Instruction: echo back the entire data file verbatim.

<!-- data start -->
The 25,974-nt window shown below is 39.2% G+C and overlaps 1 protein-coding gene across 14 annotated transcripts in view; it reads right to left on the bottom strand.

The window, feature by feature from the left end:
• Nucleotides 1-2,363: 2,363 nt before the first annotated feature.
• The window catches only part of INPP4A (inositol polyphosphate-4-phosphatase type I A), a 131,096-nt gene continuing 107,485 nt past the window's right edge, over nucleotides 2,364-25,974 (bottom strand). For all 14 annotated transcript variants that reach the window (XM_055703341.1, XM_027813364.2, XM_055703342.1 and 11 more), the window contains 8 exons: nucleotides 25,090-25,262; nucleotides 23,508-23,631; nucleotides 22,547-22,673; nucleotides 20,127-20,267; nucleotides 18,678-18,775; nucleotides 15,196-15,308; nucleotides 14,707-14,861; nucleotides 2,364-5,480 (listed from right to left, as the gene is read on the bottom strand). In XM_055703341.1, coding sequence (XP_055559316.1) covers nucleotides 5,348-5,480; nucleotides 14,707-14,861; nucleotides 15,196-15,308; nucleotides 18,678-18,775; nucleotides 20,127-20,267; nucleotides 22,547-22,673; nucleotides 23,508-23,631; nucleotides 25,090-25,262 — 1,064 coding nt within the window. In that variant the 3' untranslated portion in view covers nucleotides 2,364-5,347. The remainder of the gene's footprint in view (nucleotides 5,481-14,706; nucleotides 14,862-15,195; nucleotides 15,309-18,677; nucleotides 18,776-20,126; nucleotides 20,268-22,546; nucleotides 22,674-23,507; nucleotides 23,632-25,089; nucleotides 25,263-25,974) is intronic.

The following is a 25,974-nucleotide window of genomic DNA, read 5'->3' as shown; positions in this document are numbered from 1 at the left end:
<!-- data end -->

The 25,974-nt window shown below is 39.2% G+C and overlaps 1 protein-coding gene across 14 annotated transcripts in view; it reads right to left on the bottom strand.

The window, feature by feature from the left end:
• Nucleotides 1-2,363: 2,363 nt before the first annotated feature.
• The window catches only part of INPP4A (inositol polyphosphate-4-phosphatase type I A), a 131,096-nt gene continuing 107,485 nt past the window's right edge, over nucleotides 2,364-25,974 (bottom strand). For all 14 annotated transcript variants that reach the window (XM_055703341.1, XM_027813364.2, XM_055703342.1 and 11 more), the window contains 8 exons: nucleotides 25,090-25,262; nucleotides 23,508-23,631; nucleotides 22,547-22,673; nucleotides 20,127-20,267; nucleotides 18,678-18,775; nucleotides 15,196-15,308; nucleotides 14,707-14,861; nucleotides 2,364-5,480 (listed from right to left, as the gene is read on the bottom strand). In XM_055703341.1, coding sequence (XP_055559316.1) covers nucleotides 5,348-5,480; nucleotides 14,707-14,861; nucleotides 15,196-15,308; nucleotides 18,678-18,775; nucleotides 20,127-20,267; nucleotides 22,547-22,673; nucleotides 23,508-23,631; nucleotides 25,090-25,262 — 1,064 coding nt within the window. In that variant the 3' untranslated portion in view covers nucleotides 2,364-5,347. The remainder of the gene's footprint in view (nucleotides 5,481-14,706; nucleotides 14,862-15,195; nucleotides 15,309-18,677; nucleotides 18,776-20,126; nucleotides 20,268-22,546; nucleotides 22,674-23,507; nucleotides 23,632-25,089; nucleotides 25,263-25,974) is intronic.

The following is a 25,974-nucleotide window of genomic DNA, read 5'->3' as shown; positions in this document are numbered from 1 at the left end: